Tag Archives: chard

Sun!

We love this weather!” exclaim the tomatoes, squash, melons, corn, and beans.  “About time!”
Oh, don’t forget the baby basil, starting to plump out their true leaves.

Oooowee! Tomatoes enjoying freedom from their red jackets, and lots of things rejoicing in warmth.

Do we gardeners get bonus points for our patience?

Yes, finally we have been graced with several days of real summer weather, so that the logarithmic growth rate is very visible.  Rumor has it that consistently warm days will not be with us until late July or August, and we’ll be bouncing around with cooler weather again, possibly this coming week.  But, it finally feels like we’re in the real month of June, albeit near the end.

With the longest days of the summer solstice at hand, as if on cue, the spinach has bolted, as well as a couple of beets and some lettuce.  Time for a big greens harvest.

Great hidey-holes in the towering sugar peas; Juniper is out, where's Aspen?

Although we’re not tracking the pounds of bounty going to the food bank, per se, I think it would be fairly realistic to say that at least 75% of June’s bounty is going to help others.  At least 7 pounds of greens were harvested this morning, headed directly to a food bank.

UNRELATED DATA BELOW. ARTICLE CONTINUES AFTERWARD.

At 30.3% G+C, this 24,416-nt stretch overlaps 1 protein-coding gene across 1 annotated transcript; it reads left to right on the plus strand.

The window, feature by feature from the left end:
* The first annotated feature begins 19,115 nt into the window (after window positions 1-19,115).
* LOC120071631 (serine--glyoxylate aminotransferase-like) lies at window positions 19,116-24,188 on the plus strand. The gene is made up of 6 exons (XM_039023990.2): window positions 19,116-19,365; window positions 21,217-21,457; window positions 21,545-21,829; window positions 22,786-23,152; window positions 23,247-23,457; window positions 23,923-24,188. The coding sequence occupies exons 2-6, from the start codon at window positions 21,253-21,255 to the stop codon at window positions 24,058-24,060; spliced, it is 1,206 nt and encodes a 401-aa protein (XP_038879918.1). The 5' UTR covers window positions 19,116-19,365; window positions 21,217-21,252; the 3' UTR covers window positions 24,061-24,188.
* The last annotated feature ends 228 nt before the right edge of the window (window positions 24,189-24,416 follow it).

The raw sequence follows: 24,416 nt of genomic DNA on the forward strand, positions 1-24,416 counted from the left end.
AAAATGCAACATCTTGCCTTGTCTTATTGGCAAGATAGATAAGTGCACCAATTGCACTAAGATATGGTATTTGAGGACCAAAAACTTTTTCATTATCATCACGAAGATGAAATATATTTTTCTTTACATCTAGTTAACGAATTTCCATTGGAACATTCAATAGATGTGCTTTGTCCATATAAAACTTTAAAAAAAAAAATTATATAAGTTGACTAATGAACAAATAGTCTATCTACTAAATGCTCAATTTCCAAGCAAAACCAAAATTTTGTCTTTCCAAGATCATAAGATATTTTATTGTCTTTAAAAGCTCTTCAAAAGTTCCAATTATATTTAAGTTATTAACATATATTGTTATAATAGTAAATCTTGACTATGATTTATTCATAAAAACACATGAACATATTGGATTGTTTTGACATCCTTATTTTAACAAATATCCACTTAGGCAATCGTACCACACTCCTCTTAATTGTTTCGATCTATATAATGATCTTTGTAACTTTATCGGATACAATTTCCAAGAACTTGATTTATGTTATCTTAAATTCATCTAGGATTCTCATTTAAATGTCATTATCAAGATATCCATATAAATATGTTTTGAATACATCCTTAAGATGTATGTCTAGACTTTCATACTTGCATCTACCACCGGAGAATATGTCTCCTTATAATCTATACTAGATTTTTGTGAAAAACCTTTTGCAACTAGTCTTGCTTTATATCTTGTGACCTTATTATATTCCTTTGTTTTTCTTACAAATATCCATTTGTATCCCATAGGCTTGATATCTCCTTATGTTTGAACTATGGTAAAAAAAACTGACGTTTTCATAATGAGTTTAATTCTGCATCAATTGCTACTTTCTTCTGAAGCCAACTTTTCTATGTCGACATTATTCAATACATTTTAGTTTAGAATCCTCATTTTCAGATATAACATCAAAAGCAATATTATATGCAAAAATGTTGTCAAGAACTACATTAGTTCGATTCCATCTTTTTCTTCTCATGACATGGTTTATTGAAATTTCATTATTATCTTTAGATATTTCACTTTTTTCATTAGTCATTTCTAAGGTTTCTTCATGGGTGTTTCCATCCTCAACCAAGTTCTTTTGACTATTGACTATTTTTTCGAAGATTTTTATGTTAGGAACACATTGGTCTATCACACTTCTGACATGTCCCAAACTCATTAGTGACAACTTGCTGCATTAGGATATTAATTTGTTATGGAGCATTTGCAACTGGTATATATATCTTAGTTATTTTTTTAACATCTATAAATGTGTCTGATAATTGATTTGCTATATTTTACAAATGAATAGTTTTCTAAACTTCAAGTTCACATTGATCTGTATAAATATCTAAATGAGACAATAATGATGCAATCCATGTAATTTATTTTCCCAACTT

Over 7 pounds of luscious greens headed for a food bank

Prediction: no knee-high corn by July 4th; maybe shin-high.  Will report!

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Red jackets & tomatoes

Fortunately, hardly anyone witnessed the laying out of soaker hoses one evening while it was chilly and threatening to sprinkle.  We would have been deemed crazy, as there we were in our fleece jackets and sweats.  There was only one quizzical look.  Truly, the hoses would have been useful four days earlier when we actually had two consecutively warm days, and the lettuce, kale, and chard went into minor shock.  What was supposed to be a warm and sunny week, with only 1 day of “cooler interference”,  morphed into 5 days of below-normal temperatures with little sun.  (Not sure anymore when we’ll actually see 3 consecutive days of mostly sun.)

Which is why the tomatoes are staying wrapped up in their airy red jackets!

Tomatoes with red jackets to help cope with Juneuary weather

Yes, we are grateful for not being deluged with tornadoes, rain and floods, as others are enduring.  And yes, it is perfect weather for planting.

At the same time, some of our plants would love to bathe in more light and warmth, so they grow well.

We’re ready for summer!  Or some semblance of it……

Greens galore! June 12-2010

Spring is sprung!

Some classic spring weather to start off our early spring planting.  It was exceptionally warm on the official first day of spring, followed by colder rain showers the next day, when we were scheduled to plant (of course).  But, it held off perfectly for us when it came to assembly time.  I dashed in and out between showers beforehand to survey and lay out some boundary lines for the planting.  Because I’m curious about soil temperature, of course, I measured it: 53°F, and the air temperature was about 54° when we planted.